The 2015 edition of the National Building Code of Canada (NBCC) introduced 360 technical revisions including requirements for better sound control.
Parts 3 & 9 of NBCC 2015 raises the bar for sound control with the introduction of the apparent sound transmission class (ASTC) rating. This gives a more comprehensive description of noise between dwellings—with the inclusion of sound transmitted through flanking paths —than the longstanding sound transmission class (STC) rating. This is particularly important as there are many more paths with wood frame construction. Fortunately gypsum can be used for both sound control and fire protection. The 2015 NBCC for low-rise, mid-rise and high-rise residential buildings now provides for a minimum ASTC rating of ≥47 for wall/floor assemblies.
Developed as a smarter alternative to more common sound control methods on interior walls and ceilings, the SilentFX® QuickCut™ Acoustic System is a single-panel gypsum board product that contains a viscoelastic polymer core applied between two specifically formulated thin layers of gypsum board. The polymer core acts as a shock absorber that dampens board vibrations and dissipates the sound energy into thermal energy. This product is available in 12.7mm or 15.9mm thickness the same as traditional gypsum board thicknesses and is ideal for new construction or renovations over both wood and steel framing.
(NRC sketch showing single or triple staggered wood stud walls with 1 layer of 15.9mm (5/8” SilentFX QC gypsum board directly attached and 89mm sustainable insulation.)
Replacing traditional multi-layered gypsum systems with one laminated noise-reducing gypsum board on one side of the partition, allows contractors to build effective noise-reducing wall assemblies. An example of this, using less materials and no special tools, is a National Research Council of Canada (NRC) third party tested rating of ASTC 48 (See NRC sketch). Use of this acoustical gypsum board cuts construction time and material and labour costs, and helps the project gain valuable floor space. The minimal amount of material required also contributes to sustainability and contributes to better green building acoustics.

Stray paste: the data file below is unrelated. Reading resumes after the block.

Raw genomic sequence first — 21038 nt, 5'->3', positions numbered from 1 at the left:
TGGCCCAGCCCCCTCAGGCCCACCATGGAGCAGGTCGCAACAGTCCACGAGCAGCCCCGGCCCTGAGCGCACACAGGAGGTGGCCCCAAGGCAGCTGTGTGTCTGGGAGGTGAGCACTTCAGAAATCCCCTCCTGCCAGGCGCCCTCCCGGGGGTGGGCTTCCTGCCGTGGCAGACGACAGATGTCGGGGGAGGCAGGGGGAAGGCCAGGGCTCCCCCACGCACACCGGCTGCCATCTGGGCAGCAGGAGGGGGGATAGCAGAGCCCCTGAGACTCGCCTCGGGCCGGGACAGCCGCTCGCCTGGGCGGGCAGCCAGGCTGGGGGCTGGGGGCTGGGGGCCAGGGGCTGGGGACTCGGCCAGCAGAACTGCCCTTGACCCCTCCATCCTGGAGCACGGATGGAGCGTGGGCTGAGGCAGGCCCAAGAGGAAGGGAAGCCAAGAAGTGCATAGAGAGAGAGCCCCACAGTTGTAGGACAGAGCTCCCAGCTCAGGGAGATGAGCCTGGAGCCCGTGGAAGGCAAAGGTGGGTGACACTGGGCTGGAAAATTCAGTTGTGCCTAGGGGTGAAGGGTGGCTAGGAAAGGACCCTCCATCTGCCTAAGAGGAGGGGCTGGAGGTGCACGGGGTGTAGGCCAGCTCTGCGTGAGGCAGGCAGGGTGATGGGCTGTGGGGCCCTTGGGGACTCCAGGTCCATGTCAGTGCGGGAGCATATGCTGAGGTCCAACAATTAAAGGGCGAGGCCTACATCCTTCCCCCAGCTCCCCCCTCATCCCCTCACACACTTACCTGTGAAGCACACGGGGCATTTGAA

When working with laminated noise-reducing gypsum board, installers may follow traditional interior gypsum board application and finishing methods and should apply attention to details for acoustic performance. For instance, the board layout should stagger joints from one side of the wall to the other. Next, sound-absorbent fibreglass batt insulation should be installed in wall cavities, for higher ASTC ratings. Resilient channels are not necessary to achieve performance in this application. In fact, if installed incorrectly, the resilient channel act as short circuits for sound.
To achieve the sound ratings provided in Code tables and National Research Council (NRC) tests, acoustical sealant is required at electrical boxes and at junctions of intersecting walls and floors
Wood-framed mid-rise residential construction costs less than poured concrete for mid-rise buildings according to a recent report from the Building Industry and Land Development Association (BILD). They estimate the use of wood framing compared to poured concrete can save project teams $300 to $400/m² ($30 to $40/sf). Applying innovative sound control ASTC solutions that meet and exceed the requirements of the NBCC will help design and construction professionals create more affordable living spaces and enhance the wellbeing of occupants.
For more information please visit; http://www.kenilworth.com/publications/cc/de/201612/?page=18 and for more Building Knowledge for your project, please contact the writer or our regional architectural solutions managers or call our toll free Professional Line 800-233-8990.
Bob Marshall is the Building Science Manager for CertainTeed Gypsum Canada and can be reached at firstname.lastname@example.org. He has been appointed by NRC to the Standing Committee on Energy Efficiency in Buildings.